BRADENTON, Fla. — Florida Gov. Charlie Crist Wednesday visited four cities to conduct the ceremonial signing of the state's first comprehensive passenger rail bill, which has the potential to jump-start the long-delayed central Florida commuter rail project known as SunRail.

In fact, the commission that oversees policy decisions related to SunRail meets today in Orlando and is expected to get an update on the timeline now that Florida, through the recent passage of the rail bill, has resolved liability issues and approved state funding for the project.

It is not clear at this time if any bonds will be sold to build the 61-mile SunRail line that will run along existing freight tracks between Orange, Volusia, Seminole, and Osceola counties. The project is estimated to cost $432 million for right of way, which will primarily come from CSX Corp., and another $615 million for capital.

The Florida Department of Transportation, which will chip in 25% of the funding, has applied for approximately half the total cost from the Federal Transit Administration. The four counties, in addition to the city of Orlando, will provide the remaining 25% of the cost. DOT spokesman Steve Olson said the state is hoping to hear by this summer about the federal funding.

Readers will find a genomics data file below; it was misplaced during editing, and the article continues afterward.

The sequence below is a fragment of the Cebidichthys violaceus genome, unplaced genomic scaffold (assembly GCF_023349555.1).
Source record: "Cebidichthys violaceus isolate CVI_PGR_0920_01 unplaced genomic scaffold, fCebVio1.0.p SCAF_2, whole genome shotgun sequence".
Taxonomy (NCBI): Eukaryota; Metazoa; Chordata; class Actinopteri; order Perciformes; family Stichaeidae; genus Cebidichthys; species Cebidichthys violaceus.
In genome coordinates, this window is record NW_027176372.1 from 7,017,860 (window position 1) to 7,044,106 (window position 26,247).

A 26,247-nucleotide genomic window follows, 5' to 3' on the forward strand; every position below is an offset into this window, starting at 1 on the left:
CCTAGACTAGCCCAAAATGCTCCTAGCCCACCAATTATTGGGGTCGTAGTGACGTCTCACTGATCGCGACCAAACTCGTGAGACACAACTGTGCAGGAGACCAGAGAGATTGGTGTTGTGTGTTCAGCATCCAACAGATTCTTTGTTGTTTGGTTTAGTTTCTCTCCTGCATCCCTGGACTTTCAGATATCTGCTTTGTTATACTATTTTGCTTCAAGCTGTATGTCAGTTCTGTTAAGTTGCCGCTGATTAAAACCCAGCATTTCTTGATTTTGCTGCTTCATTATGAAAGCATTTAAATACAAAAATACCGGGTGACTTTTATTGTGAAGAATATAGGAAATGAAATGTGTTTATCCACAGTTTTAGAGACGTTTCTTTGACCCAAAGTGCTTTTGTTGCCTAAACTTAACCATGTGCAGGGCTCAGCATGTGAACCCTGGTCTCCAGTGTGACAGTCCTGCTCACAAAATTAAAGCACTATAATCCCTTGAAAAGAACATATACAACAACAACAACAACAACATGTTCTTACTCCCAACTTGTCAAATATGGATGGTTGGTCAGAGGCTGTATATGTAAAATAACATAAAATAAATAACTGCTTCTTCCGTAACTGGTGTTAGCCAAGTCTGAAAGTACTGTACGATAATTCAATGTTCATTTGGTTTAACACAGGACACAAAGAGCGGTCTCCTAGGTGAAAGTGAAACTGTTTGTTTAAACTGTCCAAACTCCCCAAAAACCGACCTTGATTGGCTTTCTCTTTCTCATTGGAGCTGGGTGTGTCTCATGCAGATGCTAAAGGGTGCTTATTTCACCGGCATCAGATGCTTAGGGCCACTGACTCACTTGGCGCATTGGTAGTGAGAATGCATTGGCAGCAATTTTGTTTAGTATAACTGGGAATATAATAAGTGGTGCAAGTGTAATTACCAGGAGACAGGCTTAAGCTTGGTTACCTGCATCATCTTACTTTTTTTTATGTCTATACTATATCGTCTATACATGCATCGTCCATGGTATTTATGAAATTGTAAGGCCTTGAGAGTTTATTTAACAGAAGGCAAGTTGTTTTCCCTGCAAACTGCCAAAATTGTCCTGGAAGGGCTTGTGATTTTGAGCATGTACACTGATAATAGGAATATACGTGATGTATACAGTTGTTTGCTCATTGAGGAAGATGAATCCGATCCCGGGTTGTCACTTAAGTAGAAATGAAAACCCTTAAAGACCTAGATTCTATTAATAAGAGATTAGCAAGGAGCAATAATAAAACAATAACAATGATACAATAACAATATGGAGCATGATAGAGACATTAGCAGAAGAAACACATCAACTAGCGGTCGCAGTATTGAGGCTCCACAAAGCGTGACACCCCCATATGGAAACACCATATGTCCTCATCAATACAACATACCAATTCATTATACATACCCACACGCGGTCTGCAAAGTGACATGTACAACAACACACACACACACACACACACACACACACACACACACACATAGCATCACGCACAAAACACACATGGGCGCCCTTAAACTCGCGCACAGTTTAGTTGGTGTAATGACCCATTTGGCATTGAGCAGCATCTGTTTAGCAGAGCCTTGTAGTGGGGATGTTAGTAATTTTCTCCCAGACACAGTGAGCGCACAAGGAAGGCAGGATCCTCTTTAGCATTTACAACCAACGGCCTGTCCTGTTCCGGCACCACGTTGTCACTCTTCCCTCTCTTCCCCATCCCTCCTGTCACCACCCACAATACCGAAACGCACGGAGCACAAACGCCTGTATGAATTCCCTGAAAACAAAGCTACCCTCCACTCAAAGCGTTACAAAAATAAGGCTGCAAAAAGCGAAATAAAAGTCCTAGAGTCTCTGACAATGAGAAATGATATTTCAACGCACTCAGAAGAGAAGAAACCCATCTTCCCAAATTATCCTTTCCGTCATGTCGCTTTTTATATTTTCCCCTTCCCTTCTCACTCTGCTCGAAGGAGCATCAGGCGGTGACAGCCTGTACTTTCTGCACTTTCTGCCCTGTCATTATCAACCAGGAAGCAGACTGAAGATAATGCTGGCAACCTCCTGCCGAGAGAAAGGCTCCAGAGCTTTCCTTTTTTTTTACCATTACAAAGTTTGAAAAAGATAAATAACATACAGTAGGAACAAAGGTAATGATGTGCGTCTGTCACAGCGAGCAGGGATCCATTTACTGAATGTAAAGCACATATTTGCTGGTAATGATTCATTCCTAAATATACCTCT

"Future generations of Floridians will look on this … as a bold step toward modernizing how residents and visitors will travel in our state," Crist said about signing the rail bill. "Individuals and businesses from North Florida to South Florida will benefit from the economic and job opportunities that will arise along each of the rail corridors. Together, we move the Sunshine State into a new era of collaboration and innovation."

Andy Kunz, founder of the relatively new U.S. High Speed Rail Association, said he thinks the bill positions Florida well to receive some of the $8 billion of federal stimulus funding set aside for high-speed rail development across the country.

That's partly because Florida's bill dedicates a funding source for some of the cost, establishes a statewide commission to oversee rail projects, and resolves nagging funding issues with the state's only existing commuter rail line that now runs between Palm Beach, Broward, and Miami-Dade counties.

"We think it moves Florida right up to the top of the list," Kunz said.

Kunz estimated that the state could get between $1 billion and $2 billion in federal funding because of the work it already has done on a previously proposed high-speed train route between Tampa and Orlando. The state already owns the right of way, has most of the permits, and has submitted an application for $2.6 billion in federal funding.

California stands in line to get the biggest share of the federal stimulus funding, as much as $4 billion, Kunz said, because of the advanced stage of its planned high-speed rail system. The state is seeking $4.5 billion in federal stimulus money to fund engineering, design, and construction. Voters last year authorized $9.95 billion of general obligation bonds for start-up funding.

Kunz said U.S. Transportation Secretary Ray LaHood announced at a forum last week that the federal stimulus awards would be announced in January.

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